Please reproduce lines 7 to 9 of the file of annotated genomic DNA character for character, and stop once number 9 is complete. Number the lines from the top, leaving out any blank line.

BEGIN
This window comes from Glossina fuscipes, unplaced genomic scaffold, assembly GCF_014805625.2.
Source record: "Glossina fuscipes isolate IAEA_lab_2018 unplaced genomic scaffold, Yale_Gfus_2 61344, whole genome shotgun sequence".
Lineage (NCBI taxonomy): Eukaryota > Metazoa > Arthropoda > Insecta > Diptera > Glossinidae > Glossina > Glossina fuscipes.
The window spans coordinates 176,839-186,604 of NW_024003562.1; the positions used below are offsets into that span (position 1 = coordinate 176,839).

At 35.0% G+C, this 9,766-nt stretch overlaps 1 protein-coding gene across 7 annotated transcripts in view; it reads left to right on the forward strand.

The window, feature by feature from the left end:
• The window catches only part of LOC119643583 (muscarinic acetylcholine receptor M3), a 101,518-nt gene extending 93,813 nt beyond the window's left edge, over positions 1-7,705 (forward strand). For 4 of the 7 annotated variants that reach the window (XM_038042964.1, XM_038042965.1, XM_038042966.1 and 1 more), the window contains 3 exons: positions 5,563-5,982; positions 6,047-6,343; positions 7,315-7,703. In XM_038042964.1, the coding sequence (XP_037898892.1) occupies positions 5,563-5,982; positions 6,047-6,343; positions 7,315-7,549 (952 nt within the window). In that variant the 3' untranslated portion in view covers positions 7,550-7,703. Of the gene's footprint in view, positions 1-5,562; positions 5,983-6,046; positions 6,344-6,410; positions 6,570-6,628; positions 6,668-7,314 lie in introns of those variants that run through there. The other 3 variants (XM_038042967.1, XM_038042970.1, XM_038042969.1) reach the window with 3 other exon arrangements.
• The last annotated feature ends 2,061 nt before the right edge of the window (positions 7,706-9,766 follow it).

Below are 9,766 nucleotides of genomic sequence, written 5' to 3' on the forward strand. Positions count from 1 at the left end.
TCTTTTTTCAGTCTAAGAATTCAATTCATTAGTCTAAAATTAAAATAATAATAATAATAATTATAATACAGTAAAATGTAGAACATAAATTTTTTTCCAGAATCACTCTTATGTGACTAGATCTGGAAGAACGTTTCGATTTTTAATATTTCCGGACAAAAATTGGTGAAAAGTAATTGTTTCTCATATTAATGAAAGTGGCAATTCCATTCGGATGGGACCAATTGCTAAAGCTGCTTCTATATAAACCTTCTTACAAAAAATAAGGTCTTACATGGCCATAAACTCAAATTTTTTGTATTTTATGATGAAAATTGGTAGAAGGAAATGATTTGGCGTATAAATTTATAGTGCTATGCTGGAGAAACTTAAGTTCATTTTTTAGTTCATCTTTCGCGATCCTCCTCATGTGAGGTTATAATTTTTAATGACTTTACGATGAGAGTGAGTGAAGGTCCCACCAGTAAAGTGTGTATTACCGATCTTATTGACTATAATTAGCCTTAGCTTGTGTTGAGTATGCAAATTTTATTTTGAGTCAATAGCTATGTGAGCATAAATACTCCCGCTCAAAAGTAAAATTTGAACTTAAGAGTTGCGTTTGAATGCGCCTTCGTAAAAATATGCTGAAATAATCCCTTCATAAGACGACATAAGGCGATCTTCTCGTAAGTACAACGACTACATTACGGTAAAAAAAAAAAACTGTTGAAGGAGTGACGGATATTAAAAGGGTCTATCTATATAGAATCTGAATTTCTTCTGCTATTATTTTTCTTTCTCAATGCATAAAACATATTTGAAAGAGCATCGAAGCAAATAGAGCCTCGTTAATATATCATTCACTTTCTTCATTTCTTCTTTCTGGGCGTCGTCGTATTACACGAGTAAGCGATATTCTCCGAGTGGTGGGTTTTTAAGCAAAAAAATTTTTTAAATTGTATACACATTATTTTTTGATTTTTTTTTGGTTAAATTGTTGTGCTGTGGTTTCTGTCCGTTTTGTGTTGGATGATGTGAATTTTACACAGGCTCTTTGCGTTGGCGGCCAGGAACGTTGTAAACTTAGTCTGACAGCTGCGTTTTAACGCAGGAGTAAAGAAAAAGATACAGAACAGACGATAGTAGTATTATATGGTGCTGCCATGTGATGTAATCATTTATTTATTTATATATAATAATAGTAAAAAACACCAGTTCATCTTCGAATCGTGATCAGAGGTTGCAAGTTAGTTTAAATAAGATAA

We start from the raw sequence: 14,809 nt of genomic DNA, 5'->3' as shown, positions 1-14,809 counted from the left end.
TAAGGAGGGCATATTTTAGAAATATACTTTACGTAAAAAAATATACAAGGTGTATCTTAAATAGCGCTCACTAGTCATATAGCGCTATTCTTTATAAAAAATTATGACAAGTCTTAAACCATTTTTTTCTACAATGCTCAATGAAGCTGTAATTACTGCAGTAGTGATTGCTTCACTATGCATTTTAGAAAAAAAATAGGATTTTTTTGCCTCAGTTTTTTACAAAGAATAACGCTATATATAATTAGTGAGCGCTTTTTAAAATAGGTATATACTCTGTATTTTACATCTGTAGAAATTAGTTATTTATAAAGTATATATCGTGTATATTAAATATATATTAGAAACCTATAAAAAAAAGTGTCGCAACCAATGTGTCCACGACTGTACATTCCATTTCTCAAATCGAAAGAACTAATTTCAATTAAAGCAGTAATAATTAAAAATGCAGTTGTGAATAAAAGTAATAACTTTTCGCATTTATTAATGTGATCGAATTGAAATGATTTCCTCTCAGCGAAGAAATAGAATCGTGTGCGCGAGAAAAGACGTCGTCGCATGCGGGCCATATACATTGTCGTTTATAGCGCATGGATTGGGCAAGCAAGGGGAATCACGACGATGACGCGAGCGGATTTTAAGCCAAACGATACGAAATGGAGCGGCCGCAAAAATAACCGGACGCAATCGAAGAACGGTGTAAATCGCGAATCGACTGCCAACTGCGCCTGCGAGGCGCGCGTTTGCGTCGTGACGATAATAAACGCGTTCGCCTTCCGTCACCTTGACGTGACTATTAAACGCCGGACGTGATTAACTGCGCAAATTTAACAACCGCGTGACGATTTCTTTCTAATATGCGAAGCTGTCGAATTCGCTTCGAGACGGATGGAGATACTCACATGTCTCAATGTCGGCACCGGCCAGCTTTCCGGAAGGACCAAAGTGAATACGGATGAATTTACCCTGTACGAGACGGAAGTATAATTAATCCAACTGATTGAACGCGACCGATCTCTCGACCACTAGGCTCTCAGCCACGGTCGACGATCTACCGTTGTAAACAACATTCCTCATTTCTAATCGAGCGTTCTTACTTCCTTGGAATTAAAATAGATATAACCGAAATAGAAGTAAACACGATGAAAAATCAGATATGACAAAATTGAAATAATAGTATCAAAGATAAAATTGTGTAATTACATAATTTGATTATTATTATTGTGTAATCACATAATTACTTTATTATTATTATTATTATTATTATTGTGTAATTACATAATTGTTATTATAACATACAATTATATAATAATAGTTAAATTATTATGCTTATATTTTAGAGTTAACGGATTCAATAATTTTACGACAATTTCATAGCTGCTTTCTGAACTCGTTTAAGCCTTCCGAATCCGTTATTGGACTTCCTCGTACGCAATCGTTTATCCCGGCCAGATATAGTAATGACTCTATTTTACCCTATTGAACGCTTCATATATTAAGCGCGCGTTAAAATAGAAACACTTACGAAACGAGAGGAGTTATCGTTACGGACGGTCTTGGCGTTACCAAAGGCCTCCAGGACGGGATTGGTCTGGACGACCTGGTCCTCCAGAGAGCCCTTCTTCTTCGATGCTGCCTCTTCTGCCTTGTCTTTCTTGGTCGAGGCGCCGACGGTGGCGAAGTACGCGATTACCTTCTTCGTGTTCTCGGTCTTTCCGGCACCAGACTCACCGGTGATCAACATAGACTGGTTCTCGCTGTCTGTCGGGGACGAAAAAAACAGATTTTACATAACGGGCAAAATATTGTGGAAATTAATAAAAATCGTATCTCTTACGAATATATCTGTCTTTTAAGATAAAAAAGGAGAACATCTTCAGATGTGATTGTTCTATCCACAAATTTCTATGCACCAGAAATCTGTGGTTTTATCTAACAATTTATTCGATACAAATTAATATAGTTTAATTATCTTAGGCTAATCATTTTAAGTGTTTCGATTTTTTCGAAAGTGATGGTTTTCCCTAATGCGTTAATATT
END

• The window catches only part of LOC119643583 (muscarinic acetylcholine receptor M3), a 101,518-nt gene extending 93,813 nt beyond the window's left edge, over positions 1-7,705 (forward strand). For 4 of the 7 annotated variants that reach the window (XM_038042964.1, XM_038042965.1, XM_038042966.1 and 1 more), the window contains 3 exons: positions 5,563-5,982; positions 6,047-6,343; positions 7,315-7,703. In XM_038042964.1, the coding sequence (XP_037898892.1) occupies positions 5,563-5,982; positions 6,047-6,343; positions 7,315-7,549 (952 nt within the window). In that variant the 3' untranslated portion in view covers positions 7,550-7,703. Of the gene's footprint in view, positions 1-5,562; positions 5,983-6,046; positions 6,344-6,410; positions 6,570-6,628; positions 6,668-7,314 lie in introns of those variants that run through there. The other 3 variants (XM_038042967.1, XM_038042970.1, XM_038042969.1) reach the window with 3 other exon arrangements.
• The last annotated feature ends 2,061 nt before the right edge of the window (positions 7,706-9,766 follow it).

Below are 9,766 nucleotides of genomic sequence, written 5' to 3' on the forward strand. Positions count from 1 at the left end.